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Mathias le Fèvre’s guide to black tie

The dinner parties of 2020 may look a lot different to those of 1920, but that’s no reason not to go full dress now and again. Mathias le Fèvre talks us through how to master evening wear

Mathias le Fèvre in black tie

A black-tie invitation is not the most common letter to receive in your mailbox these days. But cocktail hour has taken on a whole new lease of life during the Covid pandemic, with virtual quarantinis via Zoom now de rigueur.

So whether you want to make an online impression, or host a special dinner for your immediate bubble, what if you want to go full Gatsby? Do you need a cummerbund? What cufflinks should you wear? Self-tie or pre-tied bowtie? What even is a cummerbund?

Evening dress – or full dress – is a traditional dress code for events held after 6pm. The style, as we know it today, was formed back in 1865.

The Prince of Wales, the future King Edward VII, frustrated by the constraints of traditional white tie, placed an order with Henry Poole & Co on Savile Row for a short evening jacket with matching trousers in a midnight blue cloth. Thus, the dinner suit was born.

There are some fixed rules to evening dress, but when the final party destination requires you to board an airplane – anyone else missing weddings abroad? – you can allow creativity to start flowing, and play with colour as well as texture. You might even end up deciding on a dashing pink jacquard silk jacket.

Mathias LeFevre black tie
Mathias LeFevre black tie

These images were captured last year in Morocco’s spiritual capital, Fez. It is known as the world’s largest medina, chaotic but marvellous at the same time.

Staying there for three days for this photoshoot was an adventure that I will never forget. As we still all have a limited travelling calendar ahead in the shortterm, it feels like a fitting time to share this adventure – from what feels like another world – as an editorial essay paired with a few sartorial lessons on formal wear.

So, please read on to find out how to look your best for your next virtual black-tie event; these are my rules for dressing well in evening wear…

PICK THE RIGHT BOW TIE

Always opt for a self-tied bow tie over a pre-tied. There is something truly beautiful and unique about imperfections. If you insist on pre-tied, then find one that’s not too perfect.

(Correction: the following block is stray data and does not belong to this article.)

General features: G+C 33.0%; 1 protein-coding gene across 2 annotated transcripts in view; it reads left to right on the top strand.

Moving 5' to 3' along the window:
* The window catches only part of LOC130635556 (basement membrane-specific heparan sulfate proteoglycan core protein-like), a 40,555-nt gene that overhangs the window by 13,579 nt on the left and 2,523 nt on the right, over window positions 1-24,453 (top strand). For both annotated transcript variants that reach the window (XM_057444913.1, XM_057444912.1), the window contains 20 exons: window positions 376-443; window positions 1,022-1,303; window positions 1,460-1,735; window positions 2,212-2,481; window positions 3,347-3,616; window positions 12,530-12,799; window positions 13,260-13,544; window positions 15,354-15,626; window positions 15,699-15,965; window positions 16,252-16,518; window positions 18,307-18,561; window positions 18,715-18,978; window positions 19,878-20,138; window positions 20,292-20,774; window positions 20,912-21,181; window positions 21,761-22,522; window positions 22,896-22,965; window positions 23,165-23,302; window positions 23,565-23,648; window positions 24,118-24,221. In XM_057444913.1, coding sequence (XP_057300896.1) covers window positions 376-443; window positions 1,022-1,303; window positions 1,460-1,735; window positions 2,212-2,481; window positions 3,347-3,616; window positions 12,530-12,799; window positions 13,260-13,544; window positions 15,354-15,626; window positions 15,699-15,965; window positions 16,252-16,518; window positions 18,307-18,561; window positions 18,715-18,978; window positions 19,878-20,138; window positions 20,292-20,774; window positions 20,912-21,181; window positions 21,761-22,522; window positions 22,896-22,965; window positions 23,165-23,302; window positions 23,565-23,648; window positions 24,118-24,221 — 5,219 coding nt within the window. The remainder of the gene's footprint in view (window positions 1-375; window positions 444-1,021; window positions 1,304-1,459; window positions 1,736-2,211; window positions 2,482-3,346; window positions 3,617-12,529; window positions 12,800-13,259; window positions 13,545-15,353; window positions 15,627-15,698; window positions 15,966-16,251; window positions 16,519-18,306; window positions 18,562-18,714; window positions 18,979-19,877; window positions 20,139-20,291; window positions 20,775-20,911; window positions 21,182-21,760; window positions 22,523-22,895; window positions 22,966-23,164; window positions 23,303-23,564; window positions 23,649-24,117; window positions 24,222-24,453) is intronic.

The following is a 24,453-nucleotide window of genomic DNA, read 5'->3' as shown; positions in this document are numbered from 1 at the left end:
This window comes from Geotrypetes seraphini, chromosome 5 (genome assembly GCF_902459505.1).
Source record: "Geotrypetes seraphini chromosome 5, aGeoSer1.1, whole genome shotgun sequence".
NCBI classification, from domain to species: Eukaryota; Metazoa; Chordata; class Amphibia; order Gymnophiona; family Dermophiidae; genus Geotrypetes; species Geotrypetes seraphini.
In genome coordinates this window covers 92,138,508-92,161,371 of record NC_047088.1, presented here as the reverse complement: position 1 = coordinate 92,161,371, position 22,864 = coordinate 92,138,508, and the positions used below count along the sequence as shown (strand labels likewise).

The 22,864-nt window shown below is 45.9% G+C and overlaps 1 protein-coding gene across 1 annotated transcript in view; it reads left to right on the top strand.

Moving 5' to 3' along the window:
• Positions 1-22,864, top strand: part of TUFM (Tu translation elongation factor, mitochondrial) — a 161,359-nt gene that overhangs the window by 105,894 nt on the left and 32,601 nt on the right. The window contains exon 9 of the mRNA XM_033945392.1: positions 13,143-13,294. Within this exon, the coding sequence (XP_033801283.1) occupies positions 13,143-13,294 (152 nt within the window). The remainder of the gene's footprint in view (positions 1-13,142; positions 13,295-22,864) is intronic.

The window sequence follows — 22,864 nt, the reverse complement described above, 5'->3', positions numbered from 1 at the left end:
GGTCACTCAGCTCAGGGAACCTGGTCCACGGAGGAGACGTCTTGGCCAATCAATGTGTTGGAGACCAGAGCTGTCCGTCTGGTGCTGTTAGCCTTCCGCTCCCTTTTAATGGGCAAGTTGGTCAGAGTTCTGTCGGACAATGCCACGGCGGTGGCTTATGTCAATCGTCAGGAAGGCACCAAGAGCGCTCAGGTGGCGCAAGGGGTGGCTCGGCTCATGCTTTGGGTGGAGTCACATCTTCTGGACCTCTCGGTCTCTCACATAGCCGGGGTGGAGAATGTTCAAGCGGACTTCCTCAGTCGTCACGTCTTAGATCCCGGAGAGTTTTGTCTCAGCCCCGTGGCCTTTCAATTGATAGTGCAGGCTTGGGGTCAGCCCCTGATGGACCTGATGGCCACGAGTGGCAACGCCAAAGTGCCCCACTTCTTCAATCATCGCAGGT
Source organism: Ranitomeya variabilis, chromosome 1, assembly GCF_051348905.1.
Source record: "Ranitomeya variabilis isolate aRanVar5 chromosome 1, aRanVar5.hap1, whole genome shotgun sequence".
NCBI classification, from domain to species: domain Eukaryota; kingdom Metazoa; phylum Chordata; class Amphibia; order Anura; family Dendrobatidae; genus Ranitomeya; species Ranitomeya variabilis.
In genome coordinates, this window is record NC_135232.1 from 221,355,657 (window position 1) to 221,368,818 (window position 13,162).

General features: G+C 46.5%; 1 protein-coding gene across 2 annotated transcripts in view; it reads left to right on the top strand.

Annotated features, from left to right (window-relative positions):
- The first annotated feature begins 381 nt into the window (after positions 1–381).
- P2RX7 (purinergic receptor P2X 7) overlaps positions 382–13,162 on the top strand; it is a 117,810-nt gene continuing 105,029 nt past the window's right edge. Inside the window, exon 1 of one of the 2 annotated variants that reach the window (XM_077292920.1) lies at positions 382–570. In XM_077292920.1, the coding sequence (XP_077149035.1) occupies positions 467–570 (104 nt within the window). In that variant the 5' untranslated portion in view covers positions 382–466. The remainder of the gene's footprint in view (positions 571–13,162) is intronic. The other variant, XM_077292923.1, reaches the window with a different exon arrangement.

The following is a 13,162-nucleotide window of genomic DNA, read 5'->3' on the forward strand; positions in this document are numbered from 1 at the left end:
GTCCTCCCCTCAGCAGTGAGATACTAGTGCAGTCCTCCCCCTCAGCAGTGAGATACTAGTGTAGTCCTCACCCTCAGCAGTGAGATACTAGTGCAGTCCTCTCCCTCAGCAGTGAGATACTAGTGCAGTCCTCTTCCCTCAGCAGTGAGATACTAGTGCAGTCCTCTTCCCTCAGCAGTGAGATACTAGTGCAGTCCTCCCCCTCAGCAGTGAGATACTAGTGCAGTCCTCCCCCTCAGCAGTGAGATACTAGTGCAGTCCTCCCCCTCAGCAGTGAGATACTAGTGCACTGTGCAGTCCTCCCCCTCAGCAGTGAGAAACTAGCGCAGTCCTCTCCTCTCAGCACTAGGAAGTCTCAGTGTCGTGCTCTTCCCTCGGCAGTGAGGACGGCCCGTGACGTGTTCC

SHOES CAN MAKE OR BREAK YOUR LOOK

Don’t make the mistake of wearing your scruffy office Oxfords to the ball. Your evening shoes should have a high polish and a finer silhouette than a standard Oxford or lace-up.

AN EVENING SHIRT, IS NO ORDINARY SHIRT

Your shirt should be double-cuffed and secured by cufflinks, not buttons. You’re getting dressed for a special occasion, so you can’t get away with your ordinary white shirt.

It should have a pleated front and be fastened with studs.

When it comes to choosing your cufflinks, don’t go over the top with anything too bling – diamond-studded skulls are best left to Damien Hirst – and leave Lego to your children.

And for your shirt studs, stick to something classic such as black onyx or mother of pearl.

Mathias LeFevre in black tie

MATCH YOUR METALS

Your black tie-appropriate timepiece isn’t the only hardware that will require synchronisation. The trick is to marry your studs, cufflinks and watch for the most distinguished overall effect. →

DON’T WEAR STANDARD SUIT TROUSERS

It is very important to get the trouser right: black or midnight blue barathea trousers with a single braided or satin stripe down the outside leg.

DON’T FEAR THE PEAK LAPEL

When it comes to the jacket lapels there are many choices; notch, peak, or shawl in single or double-breasted. Any of these jackets are suitable for black tie. A peak lapel can feel a bit much on some office suits, but it is the most traditional of the dinner suit options

Mathias LeFevre in black tie

GET THE LOOK

The first look is the most traditional, but with a subtle flair that makes it stand out from your average tuxedo. A double-breasted evening suit in midnight blue, it is cut from lightweight wool with tonal dark blue stripes, and finished with black silk grosgrain lapels and buttons for
a polished glance. The evening shirt is hand-cut by the finest shirtmakers of London’s Jermyn Street, Turnbull & Asser Bespoke.

The above look presents a sophisticated yet dashing option for a warm weather winter wedding. This single-breasted tropical jacquard evening jacket in pale pink features jetted pockets and mother-of-pearl buttons, a nod to the traditional dinner suit. Here, I’ve styled it with an unbuttoned pleated dress shirt and cream linen trousers.

The below look features a one of a kind garment made by one of England’s oldest vertical mills for Gieves & Hawkes. A pure silk evening jacket with a bespoke tropical cactus jacquard. It is woven piece by piece, cut and pattern-matched by hand. A brilliant showcase of sartorial savoir faire and attention to detail.

Mathias LeFevre in black tie

THE ULTIMATE

Henry Poole & Co – or simply Poole’s to its patrons – is known as the bespoke tailor that made the first modern-style dinner jacket, so that is really the ultimate choice for a black tie party.

I would opt for something classic but with a retro flair; a classic black dinner jacket with matching trousers, a cream silk ruffle front evening shirt and of course, a self-tied bow tie.

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